This is a topic I’ve had on my mind for a couple of months now, but as the excitement over the Corbyn Phenomenon grows in the media, this seems like the apposite moment to actually write it up.
Some great posts by Jemima over at Sometimes It’s Just A Cigar, plus the hysteria in the national press, have come together neatly with an article in the New Scientist about electoral tactics that I read recently (it was actually published before the General Election, but I’ve got a backlog of New Scientists to read).
The article was about a system being used in the USA by the Democrats to target their “swing voters” by assessing them on a chart like this one:
A vertical axis of “How likely are you to vote?” and a horizontal axis of “Support us or Support them?”
Rather than waste time on the fringes of the graph (because people who are very unlikely to vote, aren’t worth the effort to convince; people who are hardline opponents can’t be convinced; and people who are hardline supporters don’t need convincing) they sent their canvassers only to the homes where people in the middle (not sure whether to vote, and not sure who they’ll vote for – the pale blue region in the middle of my diagram) live. It cut down on their costs, and increased the effectiveness of their targeted strategy.
Because the Democrats are doing it, of course, Labour want to try too, ignoring the fact that we are not a 2-party system in the UK (the New Scientist article referenced that point but made the case that the basic idea still works). They also have pursued something like it since the Blair years in terms of policy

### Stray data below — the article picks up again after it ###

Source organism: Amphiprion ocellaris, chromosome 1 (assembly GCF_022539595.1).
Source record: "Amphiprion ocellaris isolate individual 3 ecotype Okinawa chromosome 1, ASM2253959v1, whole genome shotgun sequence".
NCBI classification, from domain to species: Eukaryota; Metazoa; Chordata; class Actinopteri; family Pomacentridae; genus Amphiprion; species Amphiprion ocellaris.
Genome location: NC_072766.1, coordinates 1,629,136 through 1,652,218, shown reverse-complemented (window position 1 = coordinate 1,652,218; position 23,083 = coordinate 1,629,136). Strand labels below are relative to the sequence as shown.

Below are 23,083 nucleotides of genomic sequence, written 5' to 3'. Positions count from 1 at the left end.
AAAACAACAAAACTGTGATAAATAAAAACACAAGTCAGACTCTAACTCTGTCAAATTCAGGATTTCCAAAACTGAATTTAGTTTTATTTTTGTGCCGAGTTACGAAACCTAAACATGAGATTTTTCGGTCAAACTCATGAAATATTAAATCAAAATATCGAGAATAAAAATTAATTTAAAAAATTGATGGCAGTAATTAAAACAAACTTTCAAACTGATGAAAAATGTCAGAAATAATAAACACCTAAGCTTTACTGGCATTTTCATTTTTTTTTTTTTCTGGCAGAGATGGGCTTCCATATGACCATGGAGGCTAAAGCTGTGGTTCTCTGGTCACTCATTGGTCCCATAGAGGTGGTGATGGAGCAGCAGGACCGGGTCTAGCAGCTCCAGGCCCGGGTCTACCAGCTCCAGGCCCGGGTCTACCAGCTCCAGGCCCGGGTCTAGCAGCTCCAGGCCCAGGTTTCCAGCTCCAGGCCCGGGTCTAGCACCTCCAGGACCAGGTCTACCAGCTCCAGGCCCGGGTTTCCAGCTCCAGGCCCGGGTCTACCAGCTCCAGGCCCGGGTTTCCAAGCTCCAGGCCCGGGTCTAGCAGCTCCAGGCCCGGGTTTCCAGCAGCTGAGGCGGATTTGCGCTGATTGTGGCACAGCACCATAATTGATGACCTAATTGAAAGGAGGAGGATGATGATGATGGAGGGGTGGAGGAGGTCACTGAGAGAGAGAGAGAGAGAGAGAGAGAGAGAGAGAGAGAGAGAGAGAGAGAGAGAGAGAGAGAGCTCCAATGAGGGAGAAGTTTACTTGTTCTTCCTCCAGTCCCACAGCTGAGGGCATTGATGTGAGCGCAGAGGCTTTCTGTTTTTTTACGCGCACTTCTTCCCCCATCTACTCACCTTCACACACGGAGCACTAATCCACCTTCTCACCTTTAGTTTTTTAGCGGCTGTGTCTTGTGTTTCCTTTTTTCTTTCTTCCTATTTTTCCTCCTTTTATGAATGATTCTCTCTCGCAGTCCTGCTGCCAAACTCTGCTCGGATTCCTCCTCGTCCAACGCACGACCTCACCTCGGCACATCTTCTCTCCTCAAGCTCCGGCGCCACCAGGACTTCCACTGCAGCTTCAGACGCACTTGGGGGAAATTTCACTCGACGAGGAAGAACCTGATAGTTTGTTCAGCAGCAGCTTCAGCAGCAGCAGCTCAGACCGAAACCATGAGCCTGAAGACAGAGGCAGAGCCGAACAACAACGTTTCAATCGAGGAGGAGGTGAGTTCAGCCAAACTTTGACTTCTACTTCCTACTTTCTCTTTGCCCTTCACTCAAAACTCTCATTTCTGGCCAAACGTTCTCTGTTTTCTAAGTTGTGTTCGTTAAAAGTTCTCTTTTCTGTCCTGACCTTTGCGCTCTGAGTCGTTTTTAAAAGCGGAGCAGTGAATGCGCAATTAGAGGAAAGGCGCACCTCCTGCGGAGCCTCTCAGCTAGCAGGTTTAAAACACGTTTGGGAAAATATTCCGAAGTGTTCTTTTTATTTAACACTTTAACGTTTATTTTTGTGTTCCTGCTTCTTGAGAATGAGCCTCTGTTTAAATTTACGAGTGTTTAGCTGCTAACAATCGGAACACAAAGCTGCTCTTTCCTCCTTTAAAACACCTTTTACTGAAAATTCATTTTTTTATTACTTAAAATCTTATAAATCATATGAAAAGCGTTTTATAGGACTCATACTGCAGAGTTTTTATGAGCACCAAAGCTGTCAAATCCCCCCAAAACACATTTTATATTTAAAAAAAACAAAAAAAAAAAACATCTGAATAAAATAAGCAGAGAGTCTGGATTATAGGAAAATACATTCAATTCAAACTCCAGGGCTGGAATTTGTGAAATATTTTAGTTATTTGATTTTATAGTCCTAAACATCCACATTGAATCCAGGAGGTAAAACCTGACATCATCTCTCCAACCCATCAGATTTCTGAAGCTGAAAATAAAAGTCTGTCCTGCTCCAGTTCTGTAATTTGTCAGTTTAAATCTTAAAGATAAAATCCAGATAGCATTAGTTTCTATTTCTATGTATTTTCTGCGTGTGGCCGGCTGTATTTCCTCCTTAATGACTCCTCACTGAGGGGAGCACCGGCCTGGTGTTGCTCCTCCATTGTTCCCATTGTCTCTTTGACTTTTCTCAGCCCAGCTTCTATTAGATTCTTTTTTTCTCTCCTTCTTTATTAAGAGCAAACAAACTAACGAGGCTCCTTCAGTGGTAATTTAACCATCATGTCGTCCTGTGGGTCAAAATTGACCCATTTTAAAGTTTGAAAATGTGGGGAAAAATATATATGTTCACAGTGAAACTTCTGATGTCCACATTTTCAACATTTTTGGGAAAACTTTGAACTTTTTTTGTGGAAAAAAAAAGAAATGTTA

Jemima’s piece, “The Myth of the Centre“, highlights just why this is a catastrophic approach in the long run for Labour’s electoral chances, both in terms of a “centre ground” that doesn’t really exist and in terms of the people whose votes they chase:
Blair did not win in 97 because he was centrist, he won because he offered an alternative, on a number of strands, that appealed to diverse groups of people. Labour lost in 2015 not because they were not centrist enough but because they did not offer an alternative. The race for the center will always be lost, because the center is an El dorado, a mythical land which can never be reached. Labour won in 97 because they showed, in a number of ways why they were different to the tories. They will win in 2020 by doing the same.
The thought I had when I read the New Scientist piece is that, in chasing the people in the centre of the graph, it is possible to alienate people who are more likely to support you, but are undecided whether or not to vote at all – people on the right arm of the graph I drew. It may also have an effect on people on the top arm (very likely to vote, but undecided). I’ve shown these patches in orange on the diagram. Implicit in the assumptions of the pollster-driven campaign is that, if someone is unsure of who to vote for, they are unlikely to be undecided, and conversely, if they are sure about which side they support, then they are unlikely to abstain from voting. This creates a rough “V” shape where most voters will be found, that must also encompass the central patch where they target their campaigns. Outside of that V, there are assumed to be very few voters. A bit like this: